Our partner is not an Internet or computer newbie; he uses his laptop and the Internet extensively every day. Okay, he is not a computer geek and does not know much about web development, databases or how Google works, but he doesn't have to - he is responsible for our legal compliance and company structure.
I tried, during two lunch meetings, to explain blogs to him. During the first meeting my explanations were filled with overly technical details that did not help him understand blogs or RSS Feeds any better than before he had asked.
During the second meeting, I referenced things he already knew about, like newspaper and magazine websites, email and the news page on our website. I believe he almost got it. All this made me realize that there must be a huge number of people out there who hear about blogs and RSS but don't know exactly what they are or what to do with them. Some might even be active blog readers, yet deal with blogs as they deal with any websites, just visiting every now and then (or even daily) to check if there is something new. Some probably clicked out of curiosity on the XML or RSS icon on sites and got this gibberish displayed called XML. Some might use RSS Feeds already without knowing it. My Yahoo! and now Google Personalized are good examples of RSS Feeds used to add news headlines to your customized home page.
This is now my third attempt to explain to a normal non-tech savvy Internet user what these things are and how you can make practical use of them. Our partner will be the ultimate test of whether I can succeed in my explanations. I hope that he will start using RSS Feeds and also his Blogger.com account to post useful articles to this blog. I also hope that you might start picking up some RSS/blog reader software or services (see Resources below).
Blogs are not a new idea at all. BBS's, or bulletin board systems, worked the same way. Internet forums and webrings are also very similar in structure and purpose and can be considered predecessors of what we today call blogs.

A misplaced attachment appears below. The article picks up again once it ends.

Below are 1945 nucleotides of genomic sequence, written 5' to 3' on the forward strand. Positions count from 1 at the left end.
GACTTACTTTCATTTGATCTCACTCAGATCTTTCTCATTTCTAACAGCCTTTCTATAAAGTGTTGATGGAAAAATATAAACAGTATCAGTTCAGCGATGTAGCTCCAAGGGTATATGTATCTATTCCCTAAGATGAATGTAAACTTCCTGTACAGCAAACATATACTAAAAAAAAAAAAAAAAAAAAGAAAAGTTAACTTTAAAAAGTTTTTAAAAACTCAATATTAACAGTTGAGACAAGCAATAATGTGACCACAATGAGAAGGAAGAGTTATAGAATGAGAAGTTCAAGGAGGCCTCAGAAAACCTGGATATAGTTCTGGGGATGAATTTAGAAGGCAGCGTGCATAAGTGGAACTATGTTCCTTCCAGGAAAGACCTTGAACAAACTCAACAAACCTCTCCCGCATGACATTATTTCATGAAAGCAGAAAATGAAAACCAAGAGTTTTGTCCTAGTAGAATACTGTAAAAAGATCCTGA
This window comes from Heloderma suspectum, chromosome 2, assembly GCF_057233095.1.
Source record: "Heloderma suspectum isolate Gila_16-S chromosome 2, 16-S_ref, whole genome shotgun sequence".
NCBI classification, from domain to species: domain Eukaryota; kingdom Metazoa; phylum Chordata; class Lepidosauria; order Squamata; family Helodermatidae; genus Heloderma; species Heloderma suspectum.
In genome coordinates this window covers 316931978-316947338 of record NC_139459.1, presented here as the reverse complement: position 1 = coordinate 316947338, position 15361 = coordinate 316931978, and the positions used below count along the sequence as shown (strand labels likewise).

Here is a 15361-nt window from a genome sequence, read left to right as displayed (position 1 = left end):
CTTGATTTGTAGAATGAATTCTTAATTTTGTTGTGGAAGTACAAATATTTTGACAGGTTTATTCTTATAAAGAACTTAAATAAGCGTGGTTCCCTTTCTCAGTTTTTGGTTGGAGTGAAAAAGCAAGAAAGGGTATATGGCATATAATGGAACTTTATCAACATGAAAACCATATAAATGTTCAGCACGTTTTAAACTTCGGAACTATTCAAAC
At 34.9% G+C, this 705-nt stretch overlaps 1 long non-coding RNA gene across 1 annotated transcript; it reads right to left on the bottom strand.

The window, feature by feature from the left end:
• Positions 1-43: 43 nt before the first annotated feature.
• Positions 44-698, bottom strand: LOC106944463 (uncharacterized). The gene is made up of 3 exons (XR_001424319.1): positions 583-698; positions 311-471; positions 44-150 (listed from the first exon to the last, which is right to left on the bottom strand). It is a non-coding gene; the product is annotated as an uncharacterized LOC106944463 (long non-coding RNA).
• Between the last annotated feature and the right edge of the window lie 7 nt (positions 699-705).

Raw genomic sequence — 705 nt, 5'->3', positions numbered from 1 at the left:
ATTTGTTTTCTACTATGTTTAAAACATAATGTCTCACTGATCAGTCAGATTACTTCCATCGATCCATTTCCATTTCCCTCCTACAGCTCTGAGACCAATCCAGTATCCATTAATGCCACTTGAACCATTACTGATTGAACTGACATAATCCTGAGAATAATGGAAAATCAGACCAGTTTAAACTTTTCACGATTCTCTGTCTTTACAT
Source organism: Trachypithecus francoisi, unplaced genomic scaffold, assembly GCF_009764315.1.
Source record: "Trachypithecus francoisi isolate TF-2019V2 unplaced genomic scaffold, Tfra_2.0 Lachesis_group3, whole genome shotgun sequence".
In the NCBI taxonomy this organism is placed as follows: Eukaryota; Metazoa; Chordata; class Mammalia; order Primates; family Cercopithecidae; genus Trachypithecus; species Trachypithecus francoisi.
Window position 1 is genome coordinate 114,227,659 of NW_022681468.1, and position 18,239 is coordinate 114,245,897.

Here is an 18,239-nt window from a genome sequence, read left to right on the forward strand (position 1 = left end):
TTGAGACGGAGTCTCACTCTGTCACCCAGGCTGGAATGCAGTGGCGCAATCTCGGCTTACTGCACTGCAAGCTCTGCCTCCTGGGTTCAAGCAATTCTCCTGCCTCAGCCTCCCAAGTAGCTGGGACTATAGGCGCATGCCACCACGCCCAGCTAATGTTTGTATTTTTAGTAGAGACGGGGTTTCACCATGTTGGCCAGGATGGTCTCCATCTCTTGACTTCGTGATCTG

Also your diary (if you maintain one) is in essence like a blog. The first blogs were actually nothing else than online diaries or journals or "logs."
Justin Hall founded xanga.com in 1996 which is considered to be the first "blog" service on the Internet. It wasn't called a blog service. It was a site that allowed people to create and maintain personal online diaries and journals via an easy to use interface.
The term "weblog" was coined by Jorn Barger on 17 December 1997. Peter Merholz is credited with coining the term "blog" in 1999 by simply shortening the term "web log." This short form of web log became accepted and used by the online community and eventually became an official noun.
Evan Williams and Meg Hourihan founded in 1999 the service "Blogger.com" which is now owned by Google. Blogger.com became very popular and helped spread the use of blogs by people on the Internet.
An important reason it became so popular is that it was strongly supported from the very beginning by the open source community which made the use and creation of blogs cheap or even free for anyone.
Dave Winer is the one of the pioneers of the tools that make blogs more than merely websites. Without these tools, blogs would be no different from the news page on our website or news page created by any other type of content management system (CMS).
One of his most significant contributions was setting up servers that blogs could "ping" (notify) updates to let the service, and later blog directories and search engines, know that a change or addition had been made to the web log. Such notification is basically an invitation to come and pick up the new content.
Blogging combined the personal web page with tools to make linking to other pages easier, specifically blogrolls (link lists to other, related blogs) and trackbacks (mechanisms to show which other blogs link to an article in your blog). These enabled bloggers to control the threads that connected them to others with similar interests.
With these changes, a log became more than a simple passive website people had to find first and visit in order to read. A blog is part of an interactive community, a means to publish your articles simultaneously to search engines and directories in order to make it easier for people to find your blog and articles written for your blog.
This interaction and also the transfer of the content of a blog to other sites - and later "blog readers" or "syndication/aggregation" software and services across different technical platforms - was based on a standard format, which was pretty new at the time, called XML.
The specific XML structure used to transfer the content of a blog (the posts or articles) is called ATOM and is a standard used by all blog software and every blog service.
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